There are also a lot of plot holes and vague character storyline beats that the movie sort of presents, glosses over, and just immediately drop them from the narrative, which causes a few fragmented pieces throughout Violent Night. This includes Jason and Linda’s past relationship (and how they fell out with each other), a few narrative snippets of Scrooge’s past, what the Lightstone empire business is (it’s never fully explained what they do), Gertrude’s harsh demeanor and her attachment toward her kids, and Santa’s somewhat ambiguous relationship with Mrs. Claus. All of these are presented in the film, yet the script doesn’t fully take the time to develop such nuances correct, with them ending up being haphazardly mess and underwhelming. This, of course, plays into the character development of many of the character of which I will go into a bit more detail below, but these plot holes are quite noticeable in the feature, which makes the movie feel flat and generic, despite the uber violent and cheeky premise that Violent Night wants to be. Perhaps the biggest plot point that felt like a big, missed opportunity was in the backstory for Santa, which is quite interesting, and I thought it would be fully explored. Alas, it doesn’t and sort of gets dropped at the beginning of the third act. Again, I know the movie wants to have fun with its setup and tonal presentation, but all of these particular story beats could’ve been easily expanded upon for a more wholesome endeavor rather than just a shallow one.

Additionally, the movie’s premise, while fun at times and embraces its absurd violence at times, breeds several corny / stupid parts that come off as lame. It’s kind of hard to take the movie seriously (even though I know it’s a satire and that I should take it too seriously at times) during heavy-handed dramatic sequences when such cringeworthy performances and / or scenes are represented with such flatness and goofiness throughout. For a movie to accomplish of overcome such obstacles, a director needs to find a proper balance of the heartfelt sentiment and wildly absurd of which some movie projects have successfully pulled off. Even the film’s comedy and the humor ends up being rather dull and uninteresting as I only chuckled a few times not because of how the dialogue that was written or how it was delivered, but mostly in some of the physical gags. Wirkola’s Violent Night desperately tries to emulate that notion but comes up short with a holiday motion picture that is heavy on its violence, yet light on its substance, which, accompanied by eye-rolling including cheesiness and just corny stupidity, that ultimately doesn’t work.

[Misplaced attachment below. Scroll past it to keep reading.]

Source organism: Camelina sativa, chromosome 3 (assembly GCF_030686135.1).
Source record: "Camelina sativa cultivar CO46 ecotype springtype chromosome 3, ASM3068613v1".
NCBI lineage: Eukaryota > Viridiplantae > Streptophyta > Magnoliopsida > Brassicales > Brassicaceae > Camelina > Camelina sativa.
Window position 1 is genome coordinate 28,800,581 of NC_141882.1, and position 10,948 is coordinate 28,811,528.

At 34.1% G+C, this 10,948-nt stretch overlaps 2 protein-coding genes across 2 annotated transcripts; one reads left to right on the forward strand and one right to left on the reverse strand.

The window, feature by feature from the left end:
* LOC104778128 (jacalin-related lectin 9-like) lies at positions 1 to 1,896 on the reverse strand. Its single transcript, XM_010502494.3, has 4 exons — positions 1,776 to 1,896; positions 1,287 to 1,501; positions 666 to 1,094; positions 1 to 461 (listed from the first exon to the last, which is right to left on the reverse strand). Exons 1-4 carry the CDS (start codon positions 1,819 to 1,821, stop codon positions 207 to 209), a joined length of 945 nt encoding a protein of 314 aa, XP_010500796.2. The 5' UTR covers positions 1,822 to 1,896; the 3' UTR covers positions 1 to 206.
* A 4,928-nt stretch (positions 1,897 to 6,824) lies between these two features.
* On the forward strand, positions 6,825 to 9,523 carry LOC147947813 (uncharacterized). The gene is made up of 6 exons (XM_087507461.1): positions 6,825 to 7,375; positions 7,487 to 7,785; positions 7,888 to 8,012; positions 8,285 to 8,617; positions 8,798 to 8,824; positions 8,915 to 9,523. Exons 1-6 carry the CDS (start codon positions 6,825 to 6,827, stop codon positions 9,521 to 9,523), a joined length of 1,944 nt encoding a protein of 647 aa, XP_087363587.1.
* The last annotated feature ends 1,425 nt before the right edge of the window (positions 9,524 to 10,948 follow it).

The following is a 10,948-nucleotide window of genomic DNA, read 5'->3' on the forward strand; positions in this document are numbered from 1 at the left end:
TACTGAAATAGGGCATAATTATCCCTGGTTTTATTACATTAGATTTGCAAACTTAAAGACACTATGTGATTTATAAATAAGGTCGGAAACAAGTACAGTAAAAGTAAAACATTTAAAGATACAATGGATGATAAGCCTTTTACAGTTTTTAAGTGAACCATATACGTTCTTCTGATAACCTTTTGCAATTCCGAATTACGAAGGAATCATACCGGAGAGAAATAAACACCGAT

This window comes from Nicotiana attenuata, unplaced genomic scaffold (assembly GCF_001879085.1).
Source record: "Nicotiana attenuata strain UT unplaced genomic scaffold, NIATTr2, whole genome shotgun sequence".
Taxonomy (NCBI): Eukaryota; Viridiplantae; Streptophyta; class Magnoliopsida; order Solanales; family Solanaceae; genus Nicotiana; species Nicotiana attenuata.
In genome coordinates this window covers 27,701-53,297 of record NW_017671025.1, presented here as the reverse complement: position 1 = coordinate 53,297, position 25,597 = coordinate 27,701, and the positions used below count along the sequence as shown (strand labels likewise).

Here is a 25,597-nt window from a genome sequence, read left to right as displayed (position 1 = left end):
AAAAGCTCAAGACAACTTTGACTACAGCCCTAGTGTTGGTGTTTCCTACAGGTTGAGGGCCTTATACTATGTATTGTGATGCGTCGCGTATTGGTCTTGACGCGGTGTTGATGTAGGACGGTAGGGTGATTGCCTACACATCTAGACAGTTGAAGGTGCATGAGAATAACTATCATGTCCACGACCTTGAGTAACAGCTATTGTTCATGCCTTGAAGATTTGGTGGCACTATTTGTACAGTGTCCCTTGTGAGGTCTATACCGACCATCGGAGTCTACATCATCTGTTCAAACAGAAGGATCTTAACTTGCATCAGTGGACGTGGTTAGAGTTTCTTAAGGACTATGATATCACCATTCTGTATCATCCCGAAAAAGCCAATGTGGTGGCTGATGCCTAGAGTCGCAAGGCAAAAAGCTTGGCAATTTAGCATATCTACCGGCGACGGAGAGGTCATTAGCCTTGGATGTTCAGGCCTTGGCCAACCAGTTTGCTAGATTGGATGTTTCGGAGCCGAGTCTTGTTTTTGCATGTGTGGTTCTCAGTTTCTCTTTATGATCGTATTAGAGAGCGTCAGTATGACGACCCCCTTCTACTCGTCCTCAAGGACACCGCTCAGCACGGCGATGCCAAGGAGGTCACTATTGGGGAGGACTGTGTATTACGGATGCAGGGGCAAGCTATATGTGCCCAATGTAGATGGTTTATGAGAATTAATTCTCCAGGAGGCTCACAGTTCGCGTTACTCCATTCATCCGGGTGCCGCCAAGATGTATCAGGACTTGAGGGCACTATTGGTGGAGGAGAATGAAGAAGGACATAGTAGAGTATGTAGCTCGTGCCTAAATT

To make matters worse, Violent Night’s cast doesn’t really help much in the way of elevating the film or even looking past those particular points of criticism, with the selective cast of acting talent being mediocre and adequate at best. That’s not to say that their acting is terribly (as none of them are per say and are okay throughout), but the performance is a little wonky at times and the character themselves (both how they are portrayed and how they are written) woefully bad and almost unlikable for the most part. There are a few exceptions to this particular statement, with actor David Harbour leading the charge in the film as the movie’s main protagonist character Santa Claus. Harbour, who is known for his roles in Stranger Things, Hellboy, and Newsroom, has certainly started to make a name for himself throughout his career, selecting a wide variety of projects that certainly seem to fit his acting talents and / or creative personas. Thus, Harbour decision to play such a character like Santa Claus in an R-rated movie seems right up his alley and makes the most of the screen time in Violent Night. To be sure, Harbour does a pretty good job throughout the film and quite literally creates the weight of the feature on his shoulder, doing the heavy lifting in Violent Night for most of the duration of the movie. Harbour is up to the task and immediately sells the character through his somewhat humble demeanor that is a bit jaded mindset with recent times of today’s world, yet still filling the role of Santa with enough to meet expectations of the iconic figure. That being said, seeing Harbour playing such a character as the action begins to accelerate in the movie is where the actor truly shines and gets to have fun with Santa beaten up the bad guys. As mentioned earlier, there are some story beats where the film tries to showcase Santa’s past life (as a Viking-ish warrior), which (again) is quite interesting, but is it never fully developed beyond that. In the end, while the movie isn’t exactly the “must see” movie of the holiday season, Harbour certainly makes the movie somewhat enjoyable and pulls off a very interesting and different take on the classic Santa Claus character, one that still has all the bravado and nuances of the jolly old “saint nick”, yet still makes the character his own.